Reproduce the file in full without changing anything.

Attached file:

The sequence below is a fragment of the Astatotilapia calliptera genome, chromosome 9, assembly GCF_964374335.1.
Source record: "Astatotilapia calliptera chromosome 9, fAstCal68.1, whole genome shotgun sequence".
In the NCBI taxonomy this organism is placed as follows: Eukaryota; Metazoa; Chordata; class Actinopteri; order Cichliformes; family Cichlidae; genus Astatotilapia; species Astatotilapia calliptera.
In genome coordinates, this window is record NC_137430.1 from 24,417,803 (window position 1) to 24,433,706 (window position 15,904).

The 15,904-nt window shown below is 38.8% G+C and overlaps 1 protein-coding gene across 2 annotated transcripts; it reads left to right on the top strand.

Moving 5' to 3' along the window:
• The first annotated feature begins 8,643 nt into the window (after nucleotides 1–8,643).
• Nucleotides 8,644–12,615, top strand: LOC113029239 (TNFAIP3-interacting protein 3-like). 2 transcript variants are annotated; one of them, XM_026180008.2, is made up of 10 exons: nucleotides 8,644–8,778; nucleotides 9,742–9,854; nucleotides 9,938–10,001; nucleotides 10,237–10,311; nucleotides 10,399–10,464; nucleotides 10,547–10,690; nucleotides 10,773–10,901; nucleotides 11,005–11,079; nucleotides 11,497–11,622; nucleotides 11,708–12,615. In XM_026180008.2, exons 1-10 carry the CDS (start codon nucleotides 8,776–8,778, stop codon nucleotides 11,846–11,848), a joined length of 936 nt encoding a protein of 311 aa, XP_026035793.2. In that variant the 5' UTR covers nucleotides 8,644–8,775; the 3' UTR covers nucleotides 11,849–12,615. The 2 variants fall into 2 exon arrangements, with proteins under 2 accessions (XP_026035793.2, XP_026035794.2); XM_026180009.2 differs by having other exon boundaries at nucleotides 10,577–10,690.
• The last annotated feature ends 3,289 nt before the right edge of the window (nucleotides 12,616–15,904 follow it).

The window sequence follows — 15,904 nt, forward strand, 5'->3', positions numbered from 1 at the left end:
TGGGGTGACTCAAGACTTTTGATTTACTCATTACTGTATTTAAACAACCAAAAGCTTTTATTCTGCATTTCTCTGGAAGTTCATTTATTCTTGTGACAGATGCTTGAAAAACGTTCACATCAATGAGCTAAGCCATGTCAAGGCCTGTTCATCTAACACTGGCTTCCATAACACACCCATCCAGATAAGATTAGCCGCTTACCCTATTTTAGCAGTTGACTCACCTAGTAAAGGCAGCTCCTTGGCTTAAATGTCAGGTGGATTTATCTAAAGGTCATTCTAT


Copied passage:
The sequence below is a fragment of the Astatotilapia calliptera genome, chromosome 9, assembly GCF_964374335.1.
Source record: "Astatotilapia calliptera chromosome 9, fAstCal68.1, whole genome shotgun sequence".
In the NCBI taxonomy this organism is placed as follows: Eukaryota; Metazoa; Chordata; class Actinopteri; order Cichliformes; family Cichlidae; genus Astatotilapia; species Astatotilapia calliptera.
In genome coordinates, this window is record NC_137430.1 from 24,417,803 (window position 1) to 24,433,706 (window position 15,904).

The 15,904-nt window shown below is 38.8% G+C and overlaps 1 protein-coding gene across 2 annotated transcripts; it reads left to right on the top strand.

Moving 5' to 3' along the window:
• The first annotated feature begins 8,643 nt into the window (after nucleotides 1–8,643).
• Nucleotides 8,644–12,615, top strand: LOC113029239 (TNFAIP3-interacting protein 3-like). 2 transcript variants are annotated; one of them, XM_026180008.2, is made up of 10 exons: nucleotides 8,644–8,778; nucleotides 9,742–9,854; nucleotides 9,938–10,001; nucleotides 10,237–10,311; nucleotides 10,399–10,464; nucleotides 10,547–10,690; nucleotides 10,773–10,901; nucleotides 11,005–11,079; nucleotides 11,497–11,622; nucleotides 11,708–12,615. In XM_026180008.2, exons 1-10 carry the CDS (start codon nucleotides 8,776–8,778, stop codon nucleotides 11,846–11,848), a joined length of 936 nt encoding a protein of 311 aa, XP_026035793.2. In that variant the 5' UTR covers nucleotides 8,644–8,775; the 3' UTR covers nucleotides 11,849–12,615. The 2 variants fall into 2 exon arrangements, with proteins under 2 accessions (XP_026035793.2, XP_026035794.2); XM_026180009.2 differs by having other exon boundaries at nucleotides 10,577–10,690.
• The last annotated feature ends 3,289 nt before the right edge of the window (nucleotides 12,616–15,904 follow it).

The window sequence follows — 15,904 nt, forward strand, 5'->3', positions numbered from 1 at the left end:
TGGGGTGACTCAAGACTTTTGATTTACTCATTACTGTATTTAAACAACCAAAAGCTTTTATTCTGCATTTCTCTGGAAGTTCATTTATTCTTGTGACAGATGCTTGAAAAACGTTCACATCAATGAGCTAAGCCATGTCAAGGCCTGTTCATCTAACACTGGCTTCCATAACACACCCATCCAGATAAGATTAGCCGCTTACCCTATTTTAGCAGTTGACTCACCTAGTAAAGGCAGCTCCTTGGCTTAAATGTCAGGTGGATTTATCTAAAGGTCATTCTAT